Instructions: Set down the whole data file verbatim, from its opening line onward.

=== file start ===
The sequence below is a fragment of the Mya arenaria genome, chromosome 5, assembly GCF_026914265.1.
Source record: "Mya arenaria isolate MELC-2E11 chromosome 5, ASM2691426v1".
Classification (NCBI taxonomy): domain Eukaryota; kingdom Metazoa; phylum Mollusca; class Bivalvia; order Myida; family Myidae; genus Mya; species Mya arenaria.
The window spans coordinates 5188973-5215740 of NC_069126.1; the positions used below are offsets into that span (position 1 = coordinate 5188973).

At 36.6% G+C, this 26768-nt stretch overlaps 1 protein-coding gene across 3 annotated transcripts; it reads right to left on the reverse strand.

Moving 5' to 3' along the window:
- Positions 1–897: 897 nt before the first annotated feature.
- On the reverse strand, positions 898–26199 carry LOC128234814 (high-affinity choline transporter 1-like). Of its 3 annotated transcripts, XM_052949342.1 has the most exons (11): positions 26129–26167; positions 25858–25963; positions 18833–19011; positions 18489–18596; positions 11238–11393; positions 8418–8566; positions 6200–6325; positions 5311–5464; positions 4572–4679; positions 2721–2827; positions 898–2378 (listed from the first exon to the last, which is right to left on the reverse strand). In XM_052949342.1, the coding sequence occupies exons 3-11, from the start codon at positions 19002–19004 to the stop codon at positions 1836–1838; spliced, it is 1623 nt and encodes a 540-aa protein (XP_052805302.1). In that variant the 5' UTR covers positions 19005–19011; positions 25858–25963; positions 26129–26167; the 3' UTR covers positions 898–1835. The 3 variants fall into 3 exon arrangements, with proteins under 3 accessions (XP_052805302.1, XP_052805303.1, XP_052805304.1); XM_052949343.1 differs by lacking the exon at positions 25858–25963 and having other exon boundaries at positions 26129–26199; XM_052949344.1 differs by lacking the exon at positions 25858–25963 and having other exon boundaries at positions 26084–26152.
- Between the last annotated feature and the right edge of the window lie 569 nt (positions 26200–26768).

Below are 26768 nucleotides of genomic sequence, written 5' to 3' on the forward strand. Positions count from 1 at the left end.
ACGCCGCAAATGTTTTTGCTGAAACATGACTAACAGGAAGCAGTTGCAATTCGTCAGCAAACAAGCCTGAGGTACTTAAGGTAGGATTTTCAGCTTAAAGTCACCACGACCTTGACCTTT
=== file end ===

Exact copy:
The sequence below is a fragment of the Mya arenaria genome, chromosome 5, assembly GCF_026914265.1.
Source record: "Mya arenaria isolate MELC-2E11 chromosome 5, ASM2691426v1".
Classification (NCBI taxonomy): domain Eukaryota; kingdom Metazoa; phylum Mollusca; class Bivalvia; order Myida; family Myidae; genus Mya; species Mya arenaria.
The window spans coordinates 5188973-5215740 of NC_069126.1; the positions used below are offsets into that span (position 1 = coordinate 5188973).

At 36.6% G+C, this 26768-nt stretch overlaps 1 protein-coding gene across 3 annotated transcripts; it reads right to left on the reverse strand.

Moving 5' to 3' along the window:
- Positions 1–897: 897 nt before the first annotated feature.
- On the reverse strand, positions 898–26199 carry LOC128234814 (high-affinity choline transporter 1-like). Of its 3 annotated transcripts, XM_052949342.1 has the most exons (11): positions 26129–26167; positions 25858–25963; positions 18833–19011; positions 18489–18596; positions 11238–11393; positions 8418–8566; positions 6200–6325; positions 5311–5464; positions 4572–4679; positions 2721–2827; positions 898–2378 (listed from the first exon to the last, which is right to left on the reverse strand). In XM_052949342.1, the coding sequence occupies exons 3-11, from the start codon at positions 19002–19004 to the stop codon at positions 1836–1838; spliced, it is 1623 nt and encodes a 540-aa protein (XP_052805302.1). In that variant the 5' UTR covers positions 19005–19011; positions 25858–25963; positions 26129–26167; the 3' UTR covers positions 898–1835. The 3 variants fall into 3 exon arrangements, with proteins under 3 accessions (XP_052805302.1, XP_052805303.1, XP_052805304.1); XM_052949343.1 differs by lacking the exon at positions 25858–25963 and having other exon boundaries at positions 26129–26199; XM_052949344.1 differs by lacking the exon at positions 25858–25963 and having other exon boundaries at positions 26084–26152.
- Between the last annotated feature and the right edge of the window lie 569 nt (positions 26200–26768).

Below are 26768 nucleotides of genomic sequence, written 5' to 3' on the forward strand. Positions count from 1 at the left end.
ACGCCGCAAATGTTTTTGCTGAAACATGACTAACAGGAAGCAGTTGCAATTCGTCAGCAAACAAGCCTGAGGTACTTAAGGTAGGATTTTCAGCTTAAAGTCACCACGACCTTGACCTTT